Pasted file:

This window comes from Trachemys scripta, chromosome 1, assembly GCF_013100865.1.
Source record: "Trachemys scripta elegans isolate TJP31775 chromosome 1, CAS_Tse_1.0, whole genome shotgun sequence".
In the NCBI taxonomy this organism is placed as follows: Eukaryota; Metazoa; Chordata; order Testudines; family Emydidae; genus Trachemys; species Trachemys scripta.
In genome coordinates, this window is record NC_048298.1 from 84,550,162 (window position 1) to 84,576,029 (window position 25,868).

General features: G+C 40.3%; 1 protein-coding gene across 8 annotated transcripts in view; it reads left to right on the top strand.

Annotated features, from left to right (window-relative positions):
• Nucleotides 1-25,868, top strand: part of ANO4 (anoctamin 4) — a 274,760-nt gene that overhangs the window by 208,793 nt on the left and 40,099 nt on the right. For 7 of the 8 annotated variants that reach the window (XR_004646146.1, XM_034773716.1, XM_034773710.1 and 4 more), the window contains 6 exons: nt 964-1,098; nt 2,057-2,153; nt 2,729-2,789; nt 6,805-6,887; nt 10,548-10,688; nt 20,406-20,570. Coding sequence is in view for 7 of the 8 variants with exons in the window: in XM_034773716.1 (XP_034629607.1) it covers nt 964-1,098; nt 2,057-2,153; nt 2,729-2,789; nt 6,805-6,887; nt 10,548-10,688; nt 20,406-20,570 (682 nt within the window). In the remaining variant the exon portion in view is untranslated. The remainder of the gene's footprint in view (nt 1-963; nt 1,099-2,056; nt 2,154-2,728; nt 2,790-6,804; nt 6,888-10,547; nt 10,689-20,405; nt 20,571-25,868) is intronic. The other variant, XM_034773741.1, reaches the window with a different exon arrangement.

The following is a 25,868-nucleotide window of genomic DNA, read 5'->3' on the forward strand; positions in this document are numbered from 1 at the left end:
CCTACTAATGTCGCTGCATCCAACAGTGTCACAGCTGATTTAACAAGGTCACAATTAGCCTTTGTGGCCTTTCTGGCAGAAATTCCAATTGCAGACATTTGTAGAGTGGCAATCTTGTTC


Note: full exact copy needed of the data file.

This window comes from Trachemys scripta, chromosome 1, assembly GCF_013100865.1.
Source record: "Trachemys scripta elegans isolate TJP31775 chromosome 1, CAS_Tse_1.0, whole genome shotgun sequence".
In the NCBI taxonomy this organism is placed as follows: Eukaryota; Metazoa; Chordata; order Testudines; family Emydidae; genus Trachemys; species Trachemys scripta.
In genome coordinates, this window is record NC_048298.1 from 84,550,162 (window position 1) to 84,576,029 (window position 25,868).

General features: G+C 40.3%; 1 protein-coding gene across 8 annotated transcripts in view; it reads left to right on the top strand.

Annotated features, from left to right (window-relative positions):
• Nucleotides 1-25,868, top strand: part of ANO4 (anoctamin 4) — a 274,760-nt gene that overhangs the window by 208,793 nt on the left and 40,099 nt on the right. For 7 of the 8 annotated variants that reach the window (XR_004646146.1, XM_034773716.1, XM_034773710.1 and 4 more), the window contains 6 exons: nt 964-1,098; nt 2,057-2,153; nt 2,729-2,789; nt 6,805-6,887; nt 10,548-10,688; nt 20,406-20,570. Coding sequence is in view for 7 of the 8 variants with exons in the window: in XM_034773716.1 (XP_034629607.1) it covers nt 964-1,098; nt 2,057-2,153; nt 2,729-2,789; nt 6,805-6,887; nt 10,548-10,688; nt 20,406-20,570 (682 nt within the window). In the remaining variant the exon portion in view is untranslated. The remainder of the gene's footprint in view (nt 1-963; nt 1,099-2,056; nt 2,154-2,728; nt 2,790-6,804; nt 6,888-10,547; nt 10,689-20,405; nt 20,571-25,868) is intronic. The other variant, XM_034773741.1, reaches the window with a different exon arrangement.

The following is a 25,868-nucleotide window of genomic DNA, read 5'->3' on the forward strand; positions in this document are numbered from 1 at the left end:
CCTACTAATGTCGCTGCATCCAACAGTGTCACAGCTGATTTAACAAGGTCACAATTAGCCTTTGTGGCCTTTCTGGCAGAAATTCCAATTGCAGACATTTGTAGAGTGGCAATCTTGTTC